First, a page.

Natural Gratitude

Though shopping mall merchants might prefer an orgy of consumerism from Halloween to Christmas, we need November’s quiet pause for gratitude for all God gives so freely, especially through the natural systems of the living world.

Many cultures, including our own, mark the end of the year’s primary growing season with a harvest festival, during which the bounty of what environmental advocates have come to call “ecosystem services” is most apparent. Ecosystem services are the goods we take for granted, freely provided by the natural world. Duplicating these services would take trillions of dollars, if we could do it at all.

For instance, one-third of human food comes from plants that rely on bats, bees, flies, moths, beetles, birds, and butterflies to pollinate them, according to the Ecological Society of America. Of the top 150 prescription drugs used in the U.S., 118 originate from natural sources. Nine of the top ten drugs come from plants. The ecosystem also moderates weather extremes, disperses seeds, cycles and moves nutrients, purifies air and water, detoxifies and decomposes waste, controls pests, and provides aesthetic beauty.

It is appropriate to know our dependence with every breath of air, every step on hardwood floors, every morsel of food, or cup of water, or ray of heat and light. The lack of price tag on these ecosystem services should not fool us into believing they are worth less than commodities we can buy.

When laboring in the garden — or alternatively, in the office to earn grocery money — humans can fantasize that food acquisition is entirely our doing. But the skill to transform dry seeds into bountiful baskets of food is not ours. It belongs to the seeds themselves. Without the genetic genius embedded in those tiny husks long before humans walked the earth, nothing would grow at all. We cannot provide for ourselves the cornucopia of harvest that God gives through the ecosystem. Alongside our more accustomed thanks for freedom, health, prosperity, and love, we owe an overwhelming debt for life itself.

The four lectionary readings for Thanksgiving Day may be excellent resources in place of, or alongside of, some of the Sunday readings:

  • Joel 2:21-27 address soil, pasture animals, and humans alike, calling for joy at God’s provision of rain and agricultural bounty.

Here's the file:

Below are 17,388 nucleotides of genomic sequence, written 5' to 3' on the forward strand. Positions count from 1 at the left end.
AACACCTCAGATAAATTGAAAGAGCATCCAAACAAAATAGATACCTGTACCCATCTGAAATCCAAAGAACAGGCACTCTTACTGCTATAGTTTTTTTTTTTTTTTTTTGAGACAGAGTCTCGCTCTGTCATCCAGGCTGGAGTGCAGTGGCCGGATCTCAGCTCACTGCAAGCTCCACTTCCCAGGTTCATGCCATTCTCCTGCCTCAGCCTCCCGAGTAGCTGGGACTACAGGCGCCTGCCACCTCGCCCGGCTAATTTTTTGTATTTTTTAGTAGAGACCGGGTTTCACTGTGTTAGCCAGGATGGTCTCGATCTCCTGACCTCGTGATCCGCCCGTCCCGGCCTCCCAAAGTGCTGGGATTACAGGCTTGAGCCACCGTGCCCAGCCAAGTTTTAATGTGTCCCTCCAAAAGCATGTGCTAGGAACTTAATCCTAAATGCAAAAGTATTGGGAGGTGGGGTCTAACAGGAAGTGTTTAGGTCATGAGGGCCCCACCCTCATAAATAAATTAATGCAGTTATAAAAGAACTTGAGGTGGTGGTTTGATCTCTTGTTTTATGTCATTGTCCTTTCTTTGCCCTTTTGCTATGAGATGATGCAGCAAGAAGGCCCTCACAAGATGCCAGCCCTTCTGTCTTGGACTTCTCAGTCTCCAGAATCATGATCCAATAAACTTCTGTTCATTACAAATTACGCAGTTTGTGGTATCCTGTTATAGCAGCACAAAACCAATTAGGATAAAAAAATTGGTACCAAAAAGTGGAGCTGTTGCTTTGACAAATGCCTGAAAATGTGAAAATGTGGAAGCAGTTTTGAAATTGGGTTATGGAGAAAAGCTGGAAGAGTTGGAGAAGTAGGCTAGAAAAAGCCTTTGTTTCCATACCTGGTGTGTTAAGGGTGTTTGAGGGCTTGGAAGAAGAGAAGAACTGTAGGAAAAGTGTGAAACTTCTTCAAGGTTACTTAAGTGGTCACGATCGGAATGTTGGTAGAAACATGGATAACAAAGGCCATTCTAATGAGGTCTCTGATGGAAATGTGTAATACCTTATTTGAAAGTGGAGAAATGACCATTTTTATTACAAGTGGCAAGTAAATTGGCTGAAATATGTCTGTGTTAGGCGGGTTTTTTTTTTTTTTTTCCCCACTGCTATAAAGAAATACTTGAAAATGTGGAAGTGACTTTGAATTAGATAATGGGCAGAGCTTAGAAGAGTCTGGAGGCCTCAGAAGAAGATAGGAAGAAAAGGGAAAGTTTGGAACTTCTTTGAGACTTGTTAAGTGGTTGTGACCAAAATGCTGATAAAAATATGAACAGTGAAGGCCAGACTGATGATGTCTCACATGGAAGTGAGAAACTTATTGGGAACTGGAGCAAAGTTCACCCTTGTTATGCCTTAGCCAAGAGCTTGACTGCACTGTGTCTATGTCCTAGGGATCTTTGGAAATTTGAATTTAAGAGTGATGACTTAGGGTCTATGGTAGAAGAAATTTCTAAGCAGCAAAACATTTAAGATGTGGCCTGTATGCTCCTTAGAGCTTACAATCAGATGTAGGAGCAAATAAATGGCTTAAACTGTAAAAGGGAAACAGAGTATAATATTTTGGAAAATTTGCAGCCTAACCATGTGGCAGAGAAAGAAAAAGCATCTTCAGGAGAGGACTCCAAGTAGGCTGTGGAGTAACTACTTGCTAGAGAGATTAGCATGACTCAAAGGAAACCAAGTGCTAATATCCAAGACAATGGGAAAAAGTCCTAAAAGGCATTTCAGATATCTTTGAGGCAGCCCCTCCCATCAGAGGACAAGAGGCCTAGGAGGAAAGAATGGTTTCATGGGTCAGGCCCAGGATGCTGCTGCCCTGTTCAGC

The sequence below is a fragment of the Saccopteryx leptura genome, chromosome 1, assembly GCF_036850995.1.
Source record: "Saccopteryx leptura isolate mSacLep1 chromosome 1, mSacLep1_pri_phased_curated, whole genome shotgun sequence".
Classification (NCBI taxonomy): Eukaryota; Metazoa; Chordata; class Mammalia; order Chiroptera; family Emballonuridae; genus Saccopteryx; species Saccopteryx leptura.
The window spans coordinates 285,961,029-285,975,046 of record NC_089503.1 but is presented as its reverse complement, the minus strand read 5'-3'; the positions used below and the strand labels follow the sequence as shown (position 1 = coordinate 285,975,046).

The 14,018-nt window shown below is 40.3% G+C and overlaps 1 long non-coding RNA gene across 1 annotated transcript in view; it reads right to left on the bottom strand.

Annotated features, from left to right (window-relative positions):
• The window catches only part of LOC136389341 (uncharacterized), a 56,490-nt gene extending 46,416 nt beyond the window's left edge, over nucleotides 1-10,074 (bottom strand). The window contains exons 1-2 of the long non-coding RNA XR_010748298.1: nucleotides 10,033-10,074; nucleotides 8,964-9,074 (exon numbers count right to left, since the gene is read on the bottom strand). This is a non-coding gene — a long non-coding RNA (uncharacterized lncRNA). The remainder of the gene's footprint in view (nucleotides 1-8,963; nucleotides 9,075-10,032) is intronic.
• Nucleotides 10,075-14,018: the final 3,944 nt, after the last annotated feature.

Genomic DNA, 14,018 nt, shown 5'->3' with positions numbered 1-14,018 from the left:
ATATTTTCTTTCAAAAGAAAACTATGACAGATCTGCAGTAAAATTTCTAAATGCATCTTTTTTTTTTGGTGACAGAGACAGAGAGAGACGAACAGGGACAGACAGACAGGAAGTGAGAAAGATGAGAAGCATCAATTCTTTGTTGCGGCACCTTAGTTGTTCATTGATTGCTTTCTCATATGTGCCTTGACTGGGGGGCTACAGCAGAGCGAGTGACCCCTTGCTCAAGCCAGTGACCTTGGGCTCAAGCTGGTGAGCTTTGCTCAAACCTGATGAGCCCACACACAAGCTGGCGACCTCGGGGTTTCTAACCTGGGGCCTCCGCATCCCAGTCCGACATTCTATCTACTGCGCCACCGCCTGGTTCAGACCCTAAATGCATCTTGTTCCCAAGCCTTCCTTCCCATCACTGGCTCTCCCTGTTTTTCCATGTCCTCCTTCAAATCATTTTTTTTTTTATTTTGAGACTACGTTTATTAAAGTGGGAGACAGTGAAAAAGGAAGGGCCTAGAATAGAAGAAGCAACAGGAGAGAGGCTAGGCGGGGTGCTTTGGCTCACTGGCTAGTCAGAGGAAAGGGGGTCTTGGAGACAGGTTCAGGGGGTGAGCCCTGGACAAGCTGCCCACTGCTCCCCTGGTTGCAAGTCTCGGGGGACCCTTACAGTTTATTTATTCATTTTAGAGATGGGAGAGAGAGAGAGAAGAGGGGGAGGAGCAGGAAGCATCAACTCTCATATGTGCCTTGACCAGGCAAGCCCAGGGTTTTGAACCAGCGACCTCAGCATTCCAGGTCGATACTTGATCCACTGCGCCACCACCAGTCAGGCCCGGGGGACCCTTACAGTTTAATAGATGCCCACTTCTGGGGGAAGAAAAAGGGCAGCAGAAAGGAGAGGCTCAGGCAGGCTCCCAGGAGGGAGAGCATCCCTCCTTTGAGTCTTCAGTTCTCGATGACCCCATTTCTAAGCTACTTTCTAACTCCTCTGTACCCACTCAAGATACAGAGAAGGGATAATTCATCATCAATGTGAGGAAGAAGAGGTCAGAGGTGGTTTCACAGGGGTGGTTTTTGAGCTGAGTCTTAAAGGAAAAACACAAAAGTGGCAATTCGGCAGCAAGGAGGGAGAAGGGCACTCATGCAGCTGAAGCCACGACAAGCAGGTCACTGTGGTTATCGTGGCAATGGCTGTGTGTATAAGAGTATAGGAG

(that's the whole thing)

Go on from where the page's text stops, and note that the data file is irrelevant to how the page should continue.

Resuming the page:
• Psalm 126 contrasts “sowing in tears” with “reaping with joy.” The hard work and patience required for growing food becomes a metaphor for every aspect of life in which hopes are deferred to the future.
  • 1 Timothy 2:1-7 calls for prayers for world rulers, in order that citizens may lead peaceable lives, calling to mind how much of our environmental future lies in the decisions of our governments. In the contemporary world, where we are no longer simply subjects but citizens, this passage also reminds us not only to pray for leaders but also to offer them our views and guidance.
  • In Matthew 6:25-33 Jesus reminds his followers of God’s care for the birds of the air and the flowers of the field, in order to counsel a life free of needless fretting after wealth. This invitation to joyful simplicity, placed at Advent’s doorway, may transform our approach to Christmas.

Some but not all of the texts of the Sunday lectionary readily display environmental themes:

  • Mark 12:28-34 (Nov 4), on the greatest two commandments, invites the opportunity to redraw the boundaries of “neighbor”: if, like the good Samaritan, the non-human neighbors around us give so freely, should our circle of concern not encompass them as well?
  • Mark 12:38-44 (Nov 11) warns against self-important hypocrites who demand public respect, and extols instead the generous widow. This passage can call into question the practice of green-washing, strategic ecological concern trumpeted for PR purposes. Jesus here declares the meaningfulness of seemingly small, inconsequential gifts. What individuals do still matters.
  • Mark 13:1-8 (Nov 18), Jesus’ apocalyptic speech, predicts the unthinkable that is soon to occur, the final destruction of the temple. A status quo, almost uninterrupted for a thousand years, will disappear in a day. Many arguments against the threat of climate change are based on the supposed invincibility of the ecosystem, despite all destructive human actions. Yet Jesus makes clear that nothing is invincible.
  • The book of Ruth (1:1-18 on Nov 4; 3:1-5 and 4:13-17 on Nov 11) centers on infertility and fertility, pairing agricultural seed repeatedly with human seed. For notes on these, see the lectionary discussion of these two passages.
  • In 2 Samuel 23:1-7 (Nov 25), King David compares wise rule to “the light of morning … the sun rising on a cloudless morning, gleaming from the rain on the grassy land” (verse 4), inviting reflection on the soul-enlarging and mind-clarifying natural landscape.
  • Psalm 146 (Nov 4) reflects on the mortality of human leaders and the infinite gifts of God, “who made heaven and earth, the sea and all that is in them; who keeps faith forever; who executes justice for the oppressed, who gives food to the hungry” (verses 6-7), directing attention to the gifts of the natural world as God’s provision.

Patricia Tull’s monthly column suggests ways to bring God’s creation into your preaching, drawing on the coming month’s lectionary texts. Her hope is that creation in all its splendor — “the great community” — will be remembered in preaching and worship not just occasionally, but throughout the year.